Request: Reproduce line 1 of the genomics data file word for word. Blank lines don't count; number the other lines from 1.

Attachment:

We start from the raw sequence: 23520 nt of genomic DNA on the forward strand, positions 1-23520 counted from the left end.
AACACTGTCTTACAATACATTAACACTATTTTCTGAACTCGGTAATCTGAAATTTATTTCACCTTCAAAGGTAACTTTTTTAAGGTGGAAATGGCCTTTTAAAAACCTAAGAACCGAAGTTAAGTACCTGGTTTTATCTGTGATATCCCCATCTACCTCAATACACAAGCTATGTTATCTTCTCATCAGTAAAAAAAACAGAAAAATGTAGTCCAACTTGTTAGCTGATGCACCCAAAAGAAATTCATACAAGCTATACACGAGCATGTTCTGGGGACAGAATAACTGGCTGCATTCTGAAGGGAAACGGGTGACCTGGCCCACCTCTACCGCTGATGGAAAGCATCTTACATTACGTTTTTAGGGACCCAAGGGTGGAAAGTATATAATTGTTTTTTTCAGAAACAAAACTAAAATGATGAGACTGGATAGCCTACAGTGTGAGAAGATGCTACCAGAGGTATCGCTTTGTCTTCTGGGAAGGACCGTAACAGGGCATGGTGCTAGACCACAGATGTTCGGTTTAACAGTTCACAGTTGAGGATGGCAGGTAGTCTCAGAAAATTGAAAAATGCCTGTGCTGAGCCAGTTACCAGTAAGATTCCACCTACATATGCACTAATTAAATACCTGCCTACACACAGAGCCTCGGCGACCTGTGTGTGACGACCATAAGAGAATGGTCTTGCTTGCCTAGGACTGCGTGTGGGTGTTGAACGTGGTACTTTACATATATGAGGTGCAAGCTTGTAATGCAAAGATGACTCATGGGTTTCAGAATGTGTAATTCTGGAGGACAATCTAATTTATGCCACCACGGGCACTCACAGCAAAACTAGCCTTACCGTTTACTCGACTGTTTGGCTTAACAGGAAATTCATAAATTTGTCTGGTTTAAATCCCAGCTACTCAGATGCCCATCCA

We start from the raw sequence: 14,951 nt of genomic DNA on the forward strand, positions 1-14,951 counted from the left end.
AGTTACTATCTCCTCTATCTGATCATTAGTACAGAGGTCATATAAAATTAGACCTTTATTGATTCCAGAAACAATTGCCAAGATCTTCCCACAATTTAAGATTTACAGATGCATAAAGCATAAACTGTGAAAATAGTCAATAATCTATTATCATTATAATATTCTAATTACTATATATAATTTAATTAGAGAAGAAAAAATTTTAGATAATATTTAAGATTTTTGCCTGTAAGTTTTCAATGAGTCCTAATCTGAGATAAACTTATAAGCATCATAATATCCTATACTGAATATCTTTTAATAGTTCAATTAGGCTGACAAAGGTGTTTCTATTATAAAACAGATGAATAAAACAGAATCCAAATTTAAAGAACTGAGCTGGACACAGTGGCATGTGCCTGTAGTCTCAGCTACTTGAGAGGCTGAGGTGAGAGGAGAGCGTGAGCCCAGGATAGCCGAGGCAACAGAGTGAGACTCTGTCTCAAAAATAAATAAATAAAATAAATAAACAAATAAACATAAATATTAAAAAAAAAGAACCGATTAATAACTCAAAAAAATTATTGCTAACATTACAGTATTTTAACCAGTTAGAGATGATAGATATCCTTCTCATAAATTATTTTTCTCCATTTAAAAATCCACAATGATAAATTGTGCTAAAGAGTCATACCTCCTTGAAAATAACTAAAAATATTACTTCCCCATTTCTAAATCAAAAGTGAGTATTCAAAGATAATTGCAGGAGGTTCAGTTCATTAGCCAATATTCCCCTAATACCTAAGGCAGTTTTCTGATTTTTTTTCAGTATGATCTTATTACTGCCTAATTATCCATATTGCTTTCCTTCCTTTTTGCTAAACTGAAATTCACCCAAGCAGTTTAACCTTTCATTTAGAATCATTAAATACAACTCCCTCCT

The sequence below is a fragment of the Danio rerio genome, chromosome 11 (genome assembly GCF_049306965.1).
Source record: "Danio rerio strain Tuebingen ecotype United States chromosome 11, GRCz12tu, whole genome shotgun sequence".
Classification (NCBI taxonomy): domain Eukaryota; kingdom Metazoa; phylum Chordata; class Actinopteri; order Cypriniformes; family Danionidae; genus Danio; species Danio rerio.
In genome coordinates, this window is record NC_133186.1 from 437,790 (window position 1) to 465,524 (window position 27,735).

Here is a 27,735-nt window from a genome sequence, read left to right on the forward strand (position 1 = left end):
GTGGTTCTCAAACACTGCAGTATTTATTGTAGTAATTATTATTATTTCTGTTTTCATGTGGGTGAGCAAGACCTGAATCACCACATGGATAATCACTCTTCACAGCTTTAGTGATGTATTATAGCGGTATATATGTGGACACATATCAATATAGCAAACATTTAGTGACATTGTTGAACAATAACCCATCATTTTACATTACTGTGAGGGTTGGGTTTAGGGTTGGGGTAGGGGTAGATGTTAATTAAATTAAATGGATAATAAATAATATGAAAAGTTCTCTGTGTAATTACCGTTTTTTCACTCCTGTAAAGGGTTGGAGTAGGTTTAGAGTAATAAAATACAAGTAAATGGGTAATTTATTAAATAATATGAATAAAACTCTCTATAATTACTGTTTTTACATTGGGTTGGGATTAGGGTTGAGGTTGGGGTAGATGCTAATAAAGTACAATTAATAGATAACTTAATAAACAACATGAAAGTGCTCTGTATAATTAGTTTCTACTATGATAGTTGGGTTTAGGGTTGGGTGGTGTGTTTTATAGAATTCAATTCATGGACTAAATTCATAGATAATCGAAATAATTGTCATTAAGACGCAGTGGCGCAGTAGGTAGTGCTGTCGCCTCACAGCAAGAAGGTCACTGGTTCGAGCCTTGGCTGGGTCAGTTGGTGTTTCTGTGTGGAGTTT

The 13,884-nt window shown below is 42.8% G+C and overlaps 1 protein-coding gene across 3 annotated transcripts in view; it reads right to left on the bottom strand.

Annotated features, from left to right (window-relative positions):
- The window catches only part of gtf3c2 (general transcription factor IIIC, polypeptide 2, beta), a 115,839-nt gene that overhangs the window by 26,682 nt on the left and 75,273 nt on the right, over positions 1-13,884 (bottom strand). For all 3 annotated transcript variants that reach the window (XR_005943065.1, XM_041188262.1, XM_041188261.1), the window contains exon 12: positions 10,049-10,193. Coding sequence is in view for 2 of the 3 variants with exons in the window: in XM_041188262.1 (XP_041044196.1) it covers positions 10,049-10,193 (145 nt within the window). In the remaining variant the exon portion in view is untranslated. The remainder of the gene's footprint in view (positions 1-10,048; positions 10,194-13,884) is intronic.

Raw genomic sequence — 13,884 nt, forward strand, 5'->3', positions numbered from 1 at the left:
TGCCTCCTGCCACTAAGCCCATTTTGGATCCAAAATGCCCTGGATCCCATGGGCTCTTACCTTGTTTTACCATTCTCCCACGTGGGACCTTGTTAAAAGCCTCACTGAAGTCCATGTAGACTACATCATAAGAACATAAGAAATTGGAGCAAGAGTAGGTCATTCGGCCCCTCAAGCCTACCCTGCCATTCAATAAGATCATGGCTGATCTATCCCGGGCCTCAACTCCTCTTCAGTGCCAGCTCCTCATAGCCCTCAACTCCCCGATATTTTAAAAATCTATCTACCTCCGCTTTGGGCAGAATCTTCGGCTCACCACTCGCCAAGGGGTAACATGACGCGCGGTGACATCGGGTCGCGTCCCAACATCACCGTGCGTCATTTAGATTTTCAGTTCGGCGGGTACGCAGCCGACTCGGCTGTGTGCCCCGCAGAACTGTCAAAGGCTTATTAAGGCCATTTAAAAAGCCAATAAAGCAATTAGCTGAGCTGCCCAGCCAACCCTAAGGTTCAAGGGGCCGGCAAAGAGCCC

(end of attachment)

We start from the raw sequence: 23520 nt of genomic DNA on the forward strand, positions 1-23520 counted from the left end.